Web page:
Holidays are a time when a range of emotions get stirred up. Like homemade cranberry sauce and stuffing, emotions are often a mixture of ingredients. Excitement, joy sadness and stress can all be part of the family recipe.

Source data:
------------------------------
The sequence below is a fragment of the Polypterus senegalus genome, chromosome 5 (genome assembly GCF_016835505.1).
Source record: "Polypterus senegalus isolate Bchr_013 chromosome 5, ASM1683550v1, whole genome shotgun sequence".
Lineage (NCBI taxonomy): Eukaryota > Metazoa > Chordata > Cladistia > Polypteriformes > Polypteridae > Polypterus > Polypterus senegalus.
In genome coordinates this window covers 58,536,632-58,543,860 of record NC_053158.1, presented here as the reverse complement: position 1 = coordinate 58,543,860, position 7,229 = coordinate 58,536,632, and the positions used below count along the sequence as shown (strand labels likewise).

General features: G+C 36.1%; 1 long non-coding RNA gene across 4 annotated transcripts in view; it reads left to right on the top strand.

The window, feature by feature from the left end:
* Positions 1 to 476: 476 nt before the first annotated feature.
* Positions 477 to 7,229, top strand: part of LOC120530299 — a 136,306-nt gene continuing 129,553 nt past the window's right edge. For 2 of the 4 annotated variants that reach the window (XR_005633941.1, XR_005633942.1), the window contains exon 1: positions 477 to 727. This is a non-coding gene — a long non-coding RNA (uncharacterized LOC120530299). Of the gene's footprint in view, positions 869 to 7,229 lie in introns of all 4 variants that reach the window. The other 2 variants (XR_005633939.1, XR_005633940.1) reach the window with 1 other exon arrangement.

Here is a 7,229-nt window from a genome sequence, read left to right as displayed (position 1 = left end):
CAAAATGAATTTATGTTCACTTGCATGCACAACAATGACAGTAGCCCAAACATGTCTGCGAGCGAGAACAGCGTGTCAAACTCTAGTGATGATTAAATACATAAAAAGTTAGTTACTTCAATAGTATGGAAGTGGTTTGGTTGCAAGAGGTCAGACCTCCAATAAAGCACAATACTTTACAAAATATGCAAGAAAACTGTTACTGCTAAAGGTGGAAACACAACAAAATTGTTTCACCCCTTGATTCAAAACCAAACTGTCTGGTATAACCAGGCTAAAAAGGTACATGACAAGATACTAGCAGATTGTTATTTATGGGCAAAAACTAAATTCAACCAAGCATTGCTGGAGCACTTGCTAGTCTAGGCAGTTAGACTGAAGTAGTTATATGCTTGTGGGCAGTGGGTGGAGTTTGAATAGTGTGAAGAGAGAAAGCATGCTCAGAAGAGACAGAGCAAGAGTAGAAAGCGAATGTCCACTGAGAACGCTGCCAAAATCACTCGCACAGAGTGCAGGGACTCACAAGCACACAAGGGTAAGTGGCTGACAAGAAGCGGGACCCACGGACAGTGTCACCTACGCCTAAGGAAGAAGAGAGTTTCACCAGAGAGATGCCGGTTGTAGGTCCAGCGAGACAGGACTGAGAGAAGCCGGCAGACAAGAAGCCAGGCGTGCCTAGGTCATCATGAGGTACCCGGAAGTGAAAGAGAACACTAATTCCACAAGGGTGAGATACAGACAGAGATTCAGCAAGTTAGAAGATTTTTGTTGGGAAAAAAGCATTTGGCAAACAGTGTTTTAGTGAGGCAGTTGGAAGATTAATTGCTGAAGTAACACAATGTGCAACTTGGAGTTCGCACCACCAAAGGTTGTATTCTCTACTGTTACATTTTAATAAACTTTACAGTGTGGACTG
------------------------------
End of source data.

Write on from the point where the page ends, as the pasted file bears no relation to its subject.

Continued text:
Many adult children must face a changing reality and confront their own anxiety and grief as their parents lose strength and independence. These changes are often more prominent around holiday time, particularly for adult children who live a distance from their parents. It's easy to overreact when you haven’t seen your folks in a while and they appear distracted, confused or frail.How do you differentiate changes in behavior that are part of normal aging vs. illness or decline? Holidays can provide an opportunity to observe your parents and identify ways to help them live as safely and independently as possible. In order to best care for your parents, you must first know what to look for and recognize the warning signs that your parents need help. Here are eight of the most telling signs. 1) Change in eating habits/weight loss As people age they may lose interest in cooking, especially if they live alone. My mom, who used to cook a four-course meal every night, is now happy with a frozen dinner or take out. In addition, loss of taste or diminished energy can affect appetite. Unexplained weight changes can also be a sign of depression or illness. Understanding the cause of weight and appetite fluctuations will help you determine whether there is cause for concern. 2) Out-of-the-ordinary forgetfulness If your dad can’t find his glasses, you probably don’t need to worry. But if he forgets that he wears glasses or gets lost on a familiar route home, something more serious may be going on. Memory loss – the out of the ordinary kind – can be a warning sign.3) Neglected personal hygiene and cleanliness Your once fastidious mom now looks disheveled; the trash is piled up, or there is rotting food in the fridge. Are the light bulbs out and the grass overgrown? The home may not be safe due to poor lightning or fall hazards. An inability to properly care for oneself and one’s home may be a sign of health-related problems.4) Decrease in socialization and activity level Pay attention to your parent’s energy level and mobility. Is your otherwise active mom more sedentary and passive? Does your dad seem disinterested in activities that used to be part of his daily routine? In addition, as people lose loved ones, such as a spouse or a close friend, they can start to feel isolated or depressed. Ongoing engagement with friends, family and community is particularly important for emotional and physical well-being as people age. 5) Significant mood changes Angry outbursts? Sullen withdrawn behavior? Or perhaps mom is just feeling blue. Depression often goes unrecognized and untreated among seniors who may be reluctant to reach out for help. Don’t attribute uncharacteristic mood changes to old age. Observe your parents and ask how they are feeling. Encourage mom or dad to seek medical help if there are unexplained changes in their mood. 6) Difficulty driving Are there dents on the car, a pattern of fender benders or increased agitation and distraction while dad is behind the wheel? Unsafe driving puts not only your parent at risk, but other drivers and pedestrians as well. Many people limit driving as they age, such as avoiding highways or driving at night. Taking the keys away should be the last resort. If that becomes necessary, consider alternative means of transportation so your parent does not become isolated. 7) Misuse of prescribed medications Does your parent have a system of remembering to take their medication each day? Have their prescriptions expired? Is mom or dad aware of potential side effects and drug interactions? Misuse of prescribed medicines may lead to deteriorating health and in some cases, a trip to the emergency room. 8) Mishandling finances Are there unpaid bills piling up? Did dad forget whether he paid the taxes? Is mom struggling to understand where the money went? It may be difficult to get a handle on your parent’s financial welfare, particularly if they are tight-lipped about money. Losing the ability to pay bills can be a sign of being overwhelmed or something more serious, like dementia. Observing unexpected changes with your parents can often lead to alarm. Look for behavior that’s uncharacteristic and deviates from the norm. Gathering information, as calmly and objectively as possible, is the first step toward being an effective caregiver. You don’t have to go it alone. Getting the support and information you need early on can help you navigate the unexpected twists and turns along the caregiving journey. Jody Gastfriend, VP of Care Management at Care.com, is a licensed clinical social worker with more than 25 years of experience in the field of eldercare.